Yet, these are poems of sadness rather than bitterness, hope rather than hatred. ‘Cup Poem 2’ by Shaikh Abdurraheem Muslim Dost is drily ironic:


            Handcuffs befit brave young men.

            Bangles are for spinsters or for pretty young ladies.


            Writers like Abdullah Thani Faris Al Anazi portray their plight via the powerful backdrop of their immediate environment. ‘Ode To The Sea’ challenges the encircling Leviathan: ‘Gentle, deaf, mute, ignoring, angrily storming,/ You carry graves’. And there’s optimism in ‘O Prison Darkness’ by Abdulaziz:


            O prison darkness, pitch your tent.

            We love the darkness.


            The tale of a letter sent to the Briton,  Moazzam Begg, captures the scale and absurdity of Guantánamo’s security. He read only: ‘I love you’.  Censors removed the remaining, familiar lines: ‘One, two, three, four, five,/ Once I caught a fish alive...’ (etc.).  Begg’s seven year old daughter wrote them.

            These writers often lacked pen and paper and shocking accounts of how each one arrived at Guantánamo contextualize their  triumphs over hardship. All of this, some excellent commentaries and the book’s dignified appearance reverse some of the profound injustices exposed by these poems.


Review by: Will Daunt




154 Poems by 154 Contemporary Poets in Response to Shakespeare’s 154 Sonnets.  Slightly larger than A5 size paperback book with a full colour cover and 319 pages.   Edited by Helen Eastman. Published 2016 by Live Canon Ltd. www.livecanon.co.uk

ISBN 978-1-909703-18-6  £5.00


The interplay between the Elizabethan originals and their young rivals, set in pairs on facing pages, is fascinating. A great many of the contemporary poets have chosen to answer a sonnet with a sonnet:  not always a wise decision, but there are some that really catch fire, such as Antony Dunn’s “Son,” blazing with fear for his child and the pain and hope of mortality, - a fine classic of the Shakespearean sonnet form, too, - or Mark D. Cooper’s tender and bleak meditation on loss, “Perseids.”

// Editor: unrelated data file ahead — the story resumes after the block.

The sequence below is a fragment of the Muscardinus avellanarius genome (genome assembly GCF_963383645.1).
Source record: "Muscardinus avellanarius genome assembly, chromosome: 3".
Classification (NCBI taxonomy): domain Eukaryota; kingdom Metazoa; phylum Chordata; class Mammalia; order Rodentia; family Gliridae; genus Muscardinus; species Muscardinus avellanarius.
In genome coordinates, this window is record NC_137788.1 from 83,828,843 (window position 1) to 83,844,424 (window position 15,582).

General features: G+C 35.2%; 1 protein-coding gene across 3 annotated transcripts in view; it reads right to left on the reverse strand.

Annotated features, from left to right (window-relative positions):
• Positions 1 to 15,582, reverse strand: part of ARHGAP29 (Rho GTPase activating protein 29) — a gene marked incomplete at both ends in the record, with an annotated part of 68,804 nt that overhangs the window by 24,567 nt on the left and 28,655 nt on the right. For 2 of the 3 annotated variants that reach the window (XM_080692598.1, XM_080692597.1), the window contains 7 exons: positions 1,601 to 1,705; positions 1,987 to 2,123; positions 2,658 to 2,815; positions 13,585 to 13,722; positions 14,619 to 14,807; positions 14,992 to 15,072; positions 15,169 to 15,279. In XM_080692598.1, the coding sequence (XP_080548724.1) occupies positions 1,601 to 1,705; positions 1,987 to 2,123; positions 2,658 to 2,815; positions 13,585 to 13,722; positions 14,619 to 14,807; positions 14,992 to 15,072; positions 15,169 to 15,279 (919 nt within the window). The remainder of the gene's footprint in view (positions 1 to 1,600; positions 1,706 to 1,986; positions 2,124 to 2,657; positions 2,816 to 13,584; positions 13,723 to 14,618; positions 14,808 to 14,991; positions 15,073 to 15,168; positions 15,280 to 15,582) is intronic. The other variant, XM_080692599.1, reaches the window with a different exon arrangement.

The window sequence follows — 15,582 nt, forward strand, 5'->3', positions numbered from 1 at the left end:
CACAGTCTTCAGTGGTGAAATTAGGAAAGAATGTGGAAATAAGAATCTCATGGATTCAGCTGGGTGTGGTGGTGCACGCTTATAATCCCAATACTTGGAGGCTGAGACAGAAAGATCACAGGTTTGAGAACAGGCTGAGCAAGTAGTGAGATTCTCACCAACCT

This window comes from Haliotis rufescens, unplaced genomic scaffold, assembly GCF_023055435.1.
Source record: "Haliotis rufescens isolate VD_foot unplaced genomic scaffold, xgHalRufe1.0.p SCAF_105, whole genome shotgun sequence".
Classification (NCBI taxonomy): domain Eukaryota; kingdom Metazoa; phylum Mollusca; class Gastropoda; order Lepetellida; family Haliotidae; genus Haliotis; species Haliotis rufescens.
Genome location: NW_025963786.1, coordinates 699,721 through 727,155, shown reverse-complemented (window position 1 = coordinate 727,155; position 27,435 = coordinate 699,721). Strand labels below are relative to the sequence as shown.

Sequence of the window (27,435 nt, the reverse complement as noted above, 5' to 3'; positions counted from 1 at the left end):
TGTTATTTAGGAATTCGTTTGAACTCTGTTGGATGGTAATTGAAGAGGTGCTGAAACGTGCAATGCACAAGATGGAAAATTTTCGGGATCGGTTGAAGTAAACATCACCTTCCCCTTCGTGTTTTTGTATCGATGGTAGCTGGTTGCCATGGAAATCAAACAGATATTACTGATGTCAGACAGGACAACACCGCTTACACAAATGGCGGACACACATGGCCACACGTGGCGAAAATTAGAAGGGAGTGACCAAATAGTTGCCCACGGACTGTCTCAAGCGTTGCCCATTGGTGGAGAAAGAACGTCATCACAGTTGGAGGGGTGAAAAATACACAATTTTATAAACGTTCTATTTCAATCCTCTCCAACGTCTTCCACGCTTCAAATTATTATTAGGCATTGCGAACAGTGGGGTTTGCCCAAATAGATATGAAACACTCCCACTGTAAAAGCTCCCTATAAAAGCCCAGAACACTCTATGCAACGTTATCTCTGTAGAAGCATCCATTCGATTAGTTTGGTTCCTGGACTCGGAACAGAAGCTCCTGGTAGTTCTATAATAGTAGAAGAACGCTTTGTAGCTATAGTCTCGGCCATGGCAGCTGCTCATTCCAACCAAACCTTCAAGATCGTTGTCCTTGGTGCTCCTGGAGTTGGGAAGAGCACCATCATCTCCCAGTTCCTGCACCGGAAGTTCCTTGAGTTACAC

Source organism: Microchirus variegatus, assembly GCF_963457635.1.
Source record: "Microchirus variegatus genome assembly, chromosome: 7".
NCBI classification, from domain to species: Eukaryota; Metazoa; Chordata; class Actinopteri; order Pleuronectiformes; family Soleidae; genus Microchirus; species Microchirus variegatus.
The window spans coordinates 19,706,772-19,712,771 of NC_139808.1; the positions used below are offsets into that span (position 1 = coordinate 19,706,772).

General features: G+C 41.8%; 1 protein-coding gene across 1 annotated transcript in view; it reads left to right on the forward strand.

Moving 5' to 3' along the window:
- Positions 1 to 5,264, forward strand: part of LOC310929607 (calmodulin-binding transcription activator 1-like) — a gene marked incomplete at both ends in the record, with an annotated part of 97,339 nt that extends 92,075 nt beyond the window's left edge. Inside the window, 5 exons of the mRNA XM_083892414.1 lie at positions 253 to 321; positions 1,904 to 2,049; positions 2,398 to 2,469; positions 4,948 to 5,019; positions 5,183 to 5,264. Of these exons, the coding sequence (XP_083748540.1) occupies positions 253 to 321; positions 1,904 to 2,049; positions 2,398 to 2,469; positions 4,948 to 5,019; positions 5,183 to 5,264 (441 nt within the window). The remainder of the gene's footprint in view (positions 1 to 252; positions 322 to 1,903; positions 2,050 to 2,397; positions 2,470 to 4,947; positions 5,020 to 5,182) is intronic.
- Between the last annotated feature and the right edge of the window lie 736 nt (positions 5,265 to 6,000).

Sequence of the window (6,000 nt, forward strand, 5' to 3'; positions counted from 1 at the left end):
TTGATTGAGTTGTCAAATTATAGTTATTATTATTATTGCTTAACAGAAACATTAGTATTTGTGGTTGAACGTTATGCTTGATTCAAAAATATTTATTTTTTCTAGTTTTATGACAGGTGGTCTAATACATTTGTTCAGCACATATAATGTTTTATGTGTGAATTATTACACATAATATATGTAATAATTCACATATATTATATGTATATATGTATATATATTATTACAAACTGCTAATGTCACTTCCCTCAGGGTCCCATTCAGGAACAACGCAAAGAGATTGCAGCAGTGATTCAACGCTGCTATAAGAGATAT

Often the modern poet updates the concept of the original, as in Kostandinos Mahoney’s “Ladyboy,” though this made me appreciate that “the master mistress of my passion,” is actually equally frank. Some criticize and some rage against Shakespeare’s sentiments; some take a line as a starting point to set off on a totally different voyage, such as Sue Rose’s “The Injuries I do,” the thoughts of a suicide bomber, but tracking key words of Shakespeare’s lines to discover elements of a moral parallel, a self-destructive thirst, talk of duty and glory.


 Some poems are confidently modern in form. Sean Hewitt’s “Alder,” is delicate, unpredictable. It encapsulates a beautiful ability of the best poems to circle around a mystery, not telling the reader what to think. Amy Nielson Smith’s prose poem “Case Study,” blatantly gropes the mystery, but still leaves it unsolved. Weirdly resonant is leoemercer’s anagram poem on Sonnet 107, which concludes:


         “Whateer happens, we happened. Un-us.done “Us”


Undeniably true. Shakespeare happened. We happened.


Review by:  Eve Kimber


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Book & Booklet Reviews

Pulsar Poetry Webzine


Edition #29 (81) December 2016



Index of Reviewed Publications, Pulsar Poetry Webzine #29 (December 2016), please see below.


Swimming Through Marble - poems by Gillie Robic


Ezra Pound Land, poems by Simon Robson


Town Criers / Fliers, poems by Will Daunt.




Swimming Through Marble, poems by Gillie Robie. Slightly larger than A5 sized paperback book with a full colour cover and 106 pages.  Published during year 2016 by: Live Cannon Ltd. Edited by Helen Eastman.  Cover image: New York State fossils, Sea Scorpions, (jaekelopterus rhenaniae), a series of extinct arthropod group, Eurypterid.  www.livecannon.co.uk  ISBN: 978-1-909703-17-9